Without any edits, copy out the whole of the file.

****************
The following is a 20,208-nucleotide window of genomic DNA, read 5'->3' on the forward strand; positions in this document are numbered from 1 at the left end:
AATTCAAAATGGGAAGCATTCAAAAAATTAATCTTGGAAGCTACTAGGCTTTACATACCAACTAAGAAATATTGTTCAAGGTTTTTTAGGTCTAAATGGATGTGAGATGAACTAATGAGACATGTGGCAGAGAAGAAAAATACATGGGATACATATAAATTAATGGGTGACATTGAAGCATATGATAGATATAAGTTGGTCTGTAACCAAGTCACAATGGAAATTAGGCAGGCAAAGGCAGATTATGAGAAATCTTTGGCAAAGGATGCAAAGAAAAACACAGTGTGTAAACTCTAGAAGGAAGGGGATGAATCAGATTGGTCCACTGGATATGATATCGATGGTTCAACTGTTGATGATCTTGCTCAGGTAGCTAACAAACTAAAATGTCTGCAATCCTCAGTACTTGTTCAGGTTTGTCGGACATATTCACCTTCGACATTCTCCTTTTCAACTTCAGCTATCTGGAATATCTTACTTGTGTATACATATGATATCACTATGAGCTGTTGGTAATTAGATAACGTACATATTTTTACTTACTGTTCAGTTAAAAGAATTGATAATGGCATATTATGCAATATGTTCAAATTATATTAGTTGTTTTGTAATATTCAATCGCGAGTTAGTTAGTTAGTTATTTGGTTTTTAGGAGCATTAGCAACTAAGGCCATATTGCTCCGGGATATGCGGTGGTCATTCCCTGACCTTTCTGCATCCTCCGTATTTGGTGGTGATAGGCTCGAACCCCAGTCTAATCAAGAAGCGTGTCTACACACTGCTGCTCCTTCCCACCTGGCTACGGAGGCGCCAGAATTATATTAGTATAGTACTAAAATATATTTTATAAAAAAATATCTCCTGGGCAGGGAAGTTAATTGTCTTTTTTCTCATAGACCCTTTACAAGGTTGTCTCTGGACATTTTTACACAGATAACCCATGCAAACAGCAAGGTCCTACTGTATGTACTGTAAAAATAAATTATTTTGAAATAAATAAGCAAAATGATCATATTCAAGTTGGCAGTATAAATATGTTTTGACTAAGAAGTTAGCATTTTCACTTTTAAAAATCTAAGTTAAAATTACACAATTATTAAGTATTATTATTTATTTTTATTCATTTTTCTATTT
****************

The following is a 20,208-nucleotide window of genomic DNA, read 5'->3' on the forward strand; positions in this document are numbered from 1 at the left end:
AATTCAAAATGGGAAGCATTCAAAAAATTAATCTTGGAAGCTACTAGGCTTTACATACCAACTAAGAAATATTGTTCAAGGTTTTTTAGGTCTAAATGGATGTGAGATGAACTAATGAGACATGTGGCAGAGAAGAAAAATACATGGGATACATATAAATTAATGGGTGACATTGAAGCATATGATAGATATAAGTTGGTCTGTAACCAAGTCACAATGGAAATTAGGCAGGCAAAGGCAGATTATGAGAAATCTTTGGCAAAGGATGCAAAGAAAAACACAGTGTGTAAACTCTAGAAGGAAGGGGATGAATCAGATTGGTCCACTGGATATGATATCGATGGTTCAACTGTTGATGATCTTGCTCAGGTAGCTAACAAACTAAAATGTCTGCAATCCTCAGTACTTGTTCAGGTTTGTCGGACATATTCACCTTCGACATTCTCCTTTTCAACTTCAGCTATCTGGAATATCTTACTTGTGTATACATATGATATCACTATGAGCTGTTGGTAATTAGATAACGTACATATTTTTACTTACTGTTCAGTTAAAAGAATTGATAATGGCATATTATGCAATATGTTCAAATTATATTAGTTGTTTTGTAATATTCAATCGCGAGTTAGTTAGTTAGTTATTTGGTTTTTAGGAGCATTAGCAACTAAGGCCATATTGCTCCGGGATATGCGGTGGTCATTCCCTGACCTTTCTGCATCCTCCGTATTTGGTGGTGATAGGCTCGAACCCCAGTCTAATCAAGAAGCGTGTCTACACACTGCTGCTCCTTCCCACCTGGCTACGGAGGCGCCAGAATTATATTAGTATAGTACTAAAATATATTTTATAAAAAAATATCTCCTGGGCAGGGAAGTTAATTGTCTTTTTTCTCATAGACCCTTTACAAGGTTGTCTCTGGACATTTTTACACAGATAACCCATGCAAACAGCAAGGTCCTACTGTATGTACTGTAAAAATAAATTATTTTGAAATAAATAAGCAAAATGATCATATTCAAGTTGGCAGTATAAATATGTTTTGACTAAGAAGTTAGCATTTTCACTTTTAAAAATCTAAGTTAAAATTACACAATTATTAAGTATTATTATTTATTTTTATTCATTTTTCTATTT